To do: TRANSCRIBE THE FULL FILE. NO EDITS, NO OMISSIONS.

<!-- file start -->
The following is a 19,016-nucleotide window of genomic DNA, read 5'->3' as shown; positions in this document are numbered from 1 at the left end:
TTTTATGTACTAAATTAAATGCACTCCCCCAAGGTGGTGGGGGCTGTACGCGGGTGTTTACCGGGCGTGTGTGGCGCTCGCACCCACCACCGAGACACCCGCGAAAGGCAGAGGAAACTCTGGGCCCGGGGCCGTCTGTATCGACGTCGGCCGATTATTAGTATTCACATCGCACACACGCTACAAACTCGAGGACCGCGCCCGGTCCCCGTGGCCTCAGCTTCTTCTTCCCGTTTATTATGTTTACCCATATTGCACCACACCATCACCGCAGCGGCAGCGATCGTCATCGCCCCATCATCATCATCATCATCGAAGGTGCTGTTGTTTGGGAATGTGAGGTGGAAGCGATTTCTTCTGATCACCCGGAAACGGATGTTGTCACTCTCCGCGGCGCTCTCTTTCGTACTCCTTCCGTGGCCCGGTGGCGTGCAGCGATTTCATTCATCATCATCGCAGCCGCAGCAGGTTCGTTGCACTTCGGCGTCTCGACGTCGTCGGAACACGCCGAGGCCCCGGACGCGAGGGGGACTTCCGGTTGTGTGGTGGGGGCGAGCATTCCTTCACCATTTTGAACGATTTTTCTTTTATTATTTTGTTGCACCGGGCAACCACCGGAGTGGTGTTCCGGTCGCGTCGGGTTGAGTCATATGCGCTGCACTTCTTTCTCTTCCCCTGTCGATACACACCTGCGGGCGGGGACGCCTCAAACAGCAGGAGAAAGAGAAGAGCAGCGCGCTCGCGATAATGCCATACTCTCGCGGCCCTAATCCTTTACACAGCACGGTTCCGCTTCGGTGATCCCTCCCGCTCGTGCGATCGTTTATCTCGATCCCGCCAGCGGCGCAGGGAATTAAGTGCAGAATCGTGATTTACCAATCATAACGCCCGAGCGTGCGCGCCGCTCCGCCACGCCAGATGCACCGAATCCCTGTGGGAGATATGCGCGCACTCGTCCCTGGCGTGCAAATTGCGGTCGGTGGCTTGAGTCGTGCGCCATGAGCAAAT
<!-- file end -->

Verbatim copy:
The following is a 19,016-nucleotide window of genomic DNA, read 5'->3' as shown; positions in this document are numbered from 1 at the left end:
TTTTATGTACTAAATTAAATGCACTCCCCCAAGGTGGTGGGGGCTGTACGCGGGTGTTTACCGGGCGTGTGTGGCGCTCGCACCCACCACCGAGACACCCGCGAAAGGCAGAGGAAACTCTGGGCCCGGGGCCGTCTGTATCGACGTCGGCCGATTATTAGTATTCACATCGCACACACGCTACAAACTCGAGGACCGCGCCCGGTCCCCGTGGCCTCAGCTTCTTCTTCCCGTTTATTATGTTTACCCATATTGCACCACACCATCACCGCAGCGGCAGCGATCGTCATCGCCCCATCATCATCATCATCATCGAAGGTGCTGTTGTTTGGGAATGTGAGGTGGAAGCGATTTCTTCTGATCACCCGGAAACGGATGTTGTCACTCTCCGCGGCGCTCTCTTTCGTACTCCTTCCGTGGCCCGGTGGCGTGCAGCGATTTCATTCATCATCATCGCAGCCGCAGCAGGTTCGTTGCACTTCGGCGTCTCGACGTCGTCGGAACACGCCGAGGCCCCGGACGCGAGGGGGACTTCCGGTTGTGTGGTGGGGGCGAGCATTCCTTCACCATTTTGAACGATTTTTCTTTTATTATTTTGTTGCACCGGGCAACCACCGGAGTGGTGTTCCGGTCGCGTCGGGTTGAGTCATATGCGCTGCACTTCTTTCTCTTCCCCTGTCGATACACACCTGCGGGCGGGGACGCCTCAAACAGCAGGAGAAAGAGAAGAGCAGCGCGCTCGCGATAATGCCATACTCTCGCGGCCCTAATCCTTTACACAGCACGGTTCCGCTTCGGTGATCCCTCCCGCTCGTGCGATCGTTTATCTCGATCCCGCCAGCGGCGCAGGGAATTAAGTGCAGAATCGTGATTTACCAATCATAACGCCCGAGCGTGCGCGCCGCTCCGCCACGCCAGATGCACCGAATCCCTGTGGGAGATATGCGCGCACTCGTCCCTGGCGTGCAAATTGCGGTCGGTGGCTTGAGTCGTGCGCCATGAGCAAAT